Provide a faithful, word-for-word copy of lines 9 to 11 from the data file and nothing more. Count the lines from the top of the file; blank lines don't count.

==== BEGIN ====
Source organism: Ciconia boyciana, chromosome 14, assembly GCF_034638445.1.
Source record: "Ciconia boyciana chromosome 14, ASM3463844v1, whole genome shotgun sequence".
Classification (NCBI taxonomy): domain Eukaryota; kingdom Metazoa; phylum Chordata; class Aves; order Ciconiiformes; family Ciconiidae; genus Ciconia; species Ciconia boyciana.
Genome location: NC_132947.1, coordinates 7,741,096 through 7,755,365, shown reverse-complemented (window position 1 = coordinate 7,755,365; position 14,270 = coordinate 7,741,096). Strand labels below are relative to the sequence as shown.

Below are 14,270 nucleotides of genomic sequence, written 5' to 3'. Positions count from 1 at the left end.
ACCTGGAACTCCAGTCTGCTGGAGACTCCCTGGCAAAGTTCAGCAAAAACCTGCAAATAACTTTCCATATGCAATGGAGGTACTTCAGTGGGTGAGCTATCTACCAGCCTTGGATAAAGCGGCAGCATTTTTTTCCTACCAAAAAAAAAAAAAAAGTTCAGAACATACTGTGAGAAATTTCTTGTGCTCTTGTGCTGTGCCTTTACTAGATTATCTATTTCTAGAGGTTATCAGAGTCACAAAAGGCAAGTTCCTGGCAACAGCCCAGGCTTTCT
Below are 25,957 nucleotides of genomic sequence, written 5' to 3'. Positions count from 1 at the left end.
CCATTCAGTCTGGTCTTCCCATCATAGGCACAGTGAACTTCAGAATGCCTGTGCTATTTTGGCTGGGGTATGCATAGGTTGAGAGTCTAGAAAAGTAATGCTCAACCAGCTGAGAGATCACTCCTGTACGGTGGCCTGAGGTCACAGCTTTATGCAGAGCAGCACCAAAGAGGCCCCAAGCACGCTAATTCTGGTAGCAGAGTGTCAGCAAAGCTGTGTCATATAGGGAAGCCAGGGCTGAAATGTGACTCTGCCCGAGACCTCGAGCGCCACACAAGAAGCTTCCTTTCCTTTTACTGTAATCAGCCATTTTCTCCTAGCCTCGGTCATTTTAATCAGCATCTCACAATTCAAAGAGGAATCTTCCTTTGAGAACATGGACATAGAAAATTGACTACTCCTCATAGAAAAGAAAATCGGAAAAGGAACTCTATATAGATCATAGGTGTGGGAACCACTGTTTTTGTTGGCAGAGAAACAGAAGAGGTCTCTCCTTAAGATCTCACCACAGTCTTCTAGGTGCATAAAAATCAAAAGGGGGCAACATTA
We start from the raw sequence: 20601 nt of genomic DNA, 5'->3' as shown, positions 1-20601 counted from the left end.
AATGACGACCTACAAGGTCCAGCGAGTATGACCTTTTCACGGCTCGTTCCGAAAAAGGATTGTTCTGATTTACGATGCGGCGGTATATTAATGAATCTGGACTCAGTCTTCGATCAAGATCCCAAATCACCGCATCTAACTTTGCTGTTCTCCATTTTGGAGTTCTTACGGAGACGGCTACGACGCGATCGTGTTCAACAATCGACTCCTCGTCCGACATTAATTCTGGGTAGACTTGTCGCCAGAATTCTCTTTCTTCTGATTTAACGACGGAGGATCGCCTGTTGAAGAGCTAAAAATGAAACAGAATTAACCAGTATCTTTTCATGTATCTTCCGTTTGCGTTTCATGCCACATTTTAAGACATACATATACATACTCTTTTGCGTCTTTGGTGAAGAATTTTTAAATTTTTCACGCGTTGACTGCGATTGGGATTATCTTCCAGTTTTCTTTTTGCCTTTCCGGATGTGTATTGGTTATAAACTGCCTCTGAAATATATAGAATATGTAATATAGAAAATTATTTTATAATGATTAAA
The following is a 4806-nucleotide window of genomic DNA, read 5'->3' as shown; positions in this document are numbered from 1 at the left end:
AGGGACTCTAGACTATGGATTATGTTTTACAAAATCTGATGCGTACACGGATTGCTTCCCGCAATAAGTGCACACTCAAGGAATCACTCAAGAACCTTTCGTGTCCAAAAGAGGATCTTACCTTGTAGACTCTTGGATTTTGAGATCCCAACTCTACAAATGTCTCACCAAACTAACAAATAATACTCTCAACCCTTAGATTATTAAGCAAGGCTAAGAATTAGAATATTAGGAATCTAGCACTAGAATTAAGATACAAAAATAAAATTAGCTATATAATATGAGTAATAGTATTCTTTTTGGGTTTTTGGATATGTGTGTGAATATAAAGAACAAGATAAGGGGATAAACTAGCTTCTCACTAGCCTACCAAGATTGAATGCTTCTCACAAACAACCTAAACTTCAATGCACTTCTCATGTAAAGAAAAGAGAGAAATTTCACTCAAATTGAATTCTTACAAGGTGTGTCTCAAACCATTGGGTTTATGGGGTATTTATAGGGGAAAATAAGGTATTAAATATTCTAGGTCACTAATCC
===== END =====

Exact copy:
We start from the raw sequence: 20601 nt of genomic DNA, 5'->3' as shown, positions 1-20601 counted from the left end.
AATGACGACCTACAAGGTCCAGCGAGTATGACCTTTTCACGGCTCGTTCCGAAAAAGGATTGTTCTGATTTACGATGCGGCGGTATATTAATGAATCTGGACTCAGTCTTCGATCAAGATCCCAAATCACCGCATCTAACTTTGCTGTTCTCCATTTTGGAGTTCTTACGGAGACGGCTACGACGCGATCGTGTTCAACAATCGACTCCTCGTCCGACATTAATTCTGGGTAGACTTGTCGCCAGAATTCTCTTTCTTCTGATTTAACGACGGAGGATCGCCTGTTGAAGAGCTAAAAATGAAACAGAATTAACCAGTATCTTTTCATGTATCTTCCGTTTGCGTTTCATGCCACATTTTAAGACATACATATACATACTCTTTTGCGTCTTTGGTGAAGAATTTTTAAATTTTTCACGCGTTGACTGCGATTGGGATTATCTTCCAGTTTTCTTTTTGCCTTTCCGGATGTGTATTGGTTATAAACTGCCTCTGAAATATATAGAATATGTAATATAGAAAATTATTTTATAATGATTAAA
The following is a 4806-nucleotide window of genomic DNA, read 5'->3' as shown; positions in this document are numbered from 1 at the left end: